Plan to Reroute Immigration Appeals Hits Some Red Lights

Times Staff Writer

As senators debate the merits of offering visas to guest workers, judges and lawyers are tussling on the sidelines over the fate of thousands already here who annually appeal deportation orders.

The specific question at issue may appear technical to a layperson: whether would-be immigrants and asylum-seekers should be able to appeal deportation orders in the region they are in, or whether those appeals should be filed in Washington.

Republican backers of a proposal to channel them all through a single court in the capital say a surge in the number of deportation appeals is swamping the 12 regional appeals courts. But their plan has ignited protest -- with some cries coming from the same overburdened federal judges Republicans say they want to help.


“Reassigning petitions for review to the Federal Circuit ... will neither reduce the backlog more efficiently nor protect the aliens’ entitlement to adequate review,” said the chief judge of the 2nd Circuit, John M. Walker Jr., one of many who has written in recent weeks to Senate Judiciary Committee Chairman Arlen Specter (R-Pa.). “Indeed, the reverse is likely.”

The judges’ vocal opposition convinced Specter to temporarily remove the proposal from the mammoth bill on the Senate floor that would overhaul immigration laws. Specter has scheduled a hearing on the controversy for Monday.

“It’s unusual to have a hearing in the middle of floor action, but that’s what we’re doing, because there’s a dispute as to whether there ought to be consolidation in the Federal Circuit on appeals,” Specter said Thursday.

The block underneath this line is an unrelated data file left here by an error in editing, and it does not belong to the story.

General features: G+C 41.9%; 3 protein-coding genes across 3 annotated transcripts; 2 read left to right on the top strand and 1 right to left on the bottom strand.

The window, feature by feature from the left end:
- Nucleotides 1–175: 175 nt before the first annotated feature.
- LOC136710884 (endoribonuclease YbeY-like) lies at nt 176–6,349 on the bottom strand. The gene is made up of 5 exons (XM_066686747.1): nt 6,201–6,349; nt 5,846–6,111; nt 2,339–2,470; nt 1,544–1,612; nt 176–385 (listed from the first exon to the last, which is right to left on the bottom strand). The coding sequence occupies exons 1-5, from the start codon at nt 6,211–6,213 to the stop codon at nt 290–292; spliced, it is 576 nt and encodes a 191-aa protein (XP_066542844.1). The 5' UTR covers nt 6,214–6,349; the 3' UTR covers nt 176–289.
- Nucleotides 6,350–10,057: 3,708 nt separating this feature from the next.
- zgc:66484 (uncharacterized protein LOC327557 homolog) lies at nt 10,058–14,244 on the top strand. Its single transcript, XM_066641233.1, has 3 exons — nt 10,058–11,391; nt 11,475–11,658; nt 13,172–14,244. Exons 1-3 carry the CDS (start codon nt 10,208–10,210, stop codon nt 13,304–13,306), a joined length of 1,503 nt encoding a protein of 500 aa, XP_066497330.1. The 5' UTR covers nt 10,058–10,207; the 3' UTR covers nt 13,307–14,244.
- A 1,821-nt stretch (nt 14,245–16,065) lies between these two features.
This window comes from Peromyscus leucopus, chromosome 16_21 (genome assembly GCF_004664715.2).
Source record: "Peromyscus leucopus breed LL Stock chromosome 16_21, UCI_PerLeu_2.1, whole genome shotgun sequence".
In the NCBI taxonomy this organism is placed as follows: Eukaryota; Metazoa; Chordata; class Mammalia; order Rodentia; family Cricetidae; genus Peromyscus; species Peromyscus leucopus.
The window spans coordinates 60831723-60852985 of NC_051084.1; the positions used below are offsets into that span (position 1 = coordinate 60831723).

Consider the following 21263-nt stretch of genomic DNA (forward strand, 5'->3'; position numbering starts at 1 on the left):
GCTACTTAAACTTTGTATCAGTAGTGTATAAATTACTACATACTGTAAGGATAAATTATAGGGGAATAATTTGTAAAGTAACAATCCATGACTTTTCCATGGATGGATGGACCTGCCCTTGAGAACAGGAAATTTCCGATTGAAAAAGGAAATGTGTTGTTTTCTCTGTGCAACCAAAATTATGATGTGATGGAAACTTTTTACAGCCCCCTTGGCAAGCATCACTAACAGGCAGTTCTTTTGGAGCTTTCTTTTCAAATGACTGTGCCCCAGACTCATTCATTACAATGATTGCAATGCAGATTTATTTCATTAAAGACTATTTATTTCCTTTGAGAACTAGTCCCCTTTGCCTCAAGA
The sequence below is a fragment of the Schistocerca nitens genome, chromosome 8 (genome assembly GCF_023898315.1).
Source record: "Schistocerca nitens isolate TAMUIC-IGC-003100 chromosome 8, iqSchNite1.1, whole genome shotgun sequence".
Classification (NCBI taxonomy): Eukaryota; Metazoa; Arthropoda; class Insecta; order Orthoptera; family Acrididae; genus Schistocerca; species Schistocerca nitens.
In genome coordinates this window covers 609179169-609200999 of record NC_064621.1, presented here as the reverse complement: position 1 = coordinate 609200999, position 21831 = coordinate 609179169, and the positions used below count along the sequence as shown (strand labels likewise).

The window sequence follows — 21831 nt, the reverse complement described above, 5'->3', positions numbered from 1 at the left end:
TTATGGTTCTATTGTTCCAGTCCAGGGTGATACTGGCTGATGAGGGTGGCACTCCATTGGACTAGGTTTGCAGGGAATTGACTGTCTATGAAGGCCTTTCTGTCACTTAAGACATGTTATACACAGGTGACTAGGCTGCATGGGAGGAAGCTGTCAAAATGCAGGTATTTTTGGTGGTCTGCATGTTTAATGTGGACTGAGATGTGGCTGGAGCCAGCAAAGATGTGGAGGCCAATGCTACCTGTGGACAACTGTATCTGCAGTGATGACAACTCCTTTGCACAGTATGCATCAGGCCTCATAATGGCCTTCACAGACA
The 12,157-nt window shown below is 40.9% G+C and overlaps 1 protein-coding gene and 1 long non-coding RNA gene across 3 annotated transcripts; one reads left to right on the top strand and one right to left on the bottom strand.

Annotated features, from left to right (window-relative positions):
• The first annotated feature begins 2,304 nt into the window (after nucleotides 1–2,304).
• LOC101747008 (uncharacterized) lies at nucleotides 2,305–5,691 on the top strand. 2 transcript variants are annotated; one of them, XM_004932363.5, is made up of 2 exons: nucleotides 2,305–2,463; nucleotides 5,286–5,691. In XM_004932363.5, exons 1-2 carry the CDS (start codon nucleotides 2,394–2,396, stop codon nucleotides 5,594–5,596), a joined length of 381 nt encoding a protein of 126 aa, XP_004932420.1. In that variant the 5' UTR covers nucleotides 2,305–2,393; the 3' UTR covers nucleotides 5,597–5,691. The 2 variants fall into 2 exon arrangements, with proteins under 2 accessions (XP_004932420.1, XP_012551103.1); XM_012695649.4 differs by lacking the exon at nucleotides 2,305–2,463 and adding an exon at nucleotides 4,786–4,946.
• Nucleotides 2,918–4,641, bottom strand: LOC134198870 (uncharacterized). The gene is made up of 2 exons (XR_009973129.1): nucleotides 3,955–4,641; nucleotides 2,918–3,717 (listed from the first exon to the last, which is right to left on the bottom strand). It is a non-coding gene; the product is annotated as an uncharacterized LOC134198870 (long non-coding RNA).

Specter has proposed sending all immigration and asylum appeals -- about 11,000 a year -- to the U.S. Court of Appeals for the Federal Circuit. The court is one of the smallest in the federal system, handling 1,500 cases a year -- primarily patent and trademark issues.

His proposal also would give a single judge from the court the power to decide whether an appeal would proceed; currently, a three-judge panel must make such decisions.

Specter has said that concentrating the appeals in the Washington court would foster more consistency in immigration decisions and relieve the current burden on federal judges elsewhere in the country.


But federal judges argue that the real problem isn’t the number of appeals -- it’s the number of cases poorly decided lower down, in the immigration courts. They fault changes implemented in 2002 by then-Atty. Gen. John Ashcroft, including streamlining procedures and cutting in half the number of judges hearing immigration cases.

About 200 immigration judges -- who are part of the Justice Department, not the judicial branch -- hear about 300,000 deportation cases a year. About 43,000 of those decisions are appealed to the Board of Immigration Appeals, which has 11 judges.

The cases often get only a cursory review by the immigration judges -- and so many mistakes are made, federal judges contend, saying that is why the number of appeals is growing.

“It is tempting to suppose that most petitions for review are frivolous, designed only to postpone the inevitable day of removal. The experience of my court has been different,” wrote Richard A. Posner, a judge on the 7th Circuit Court of Appeals, in a letter to the Senate Judiciary Committee last month.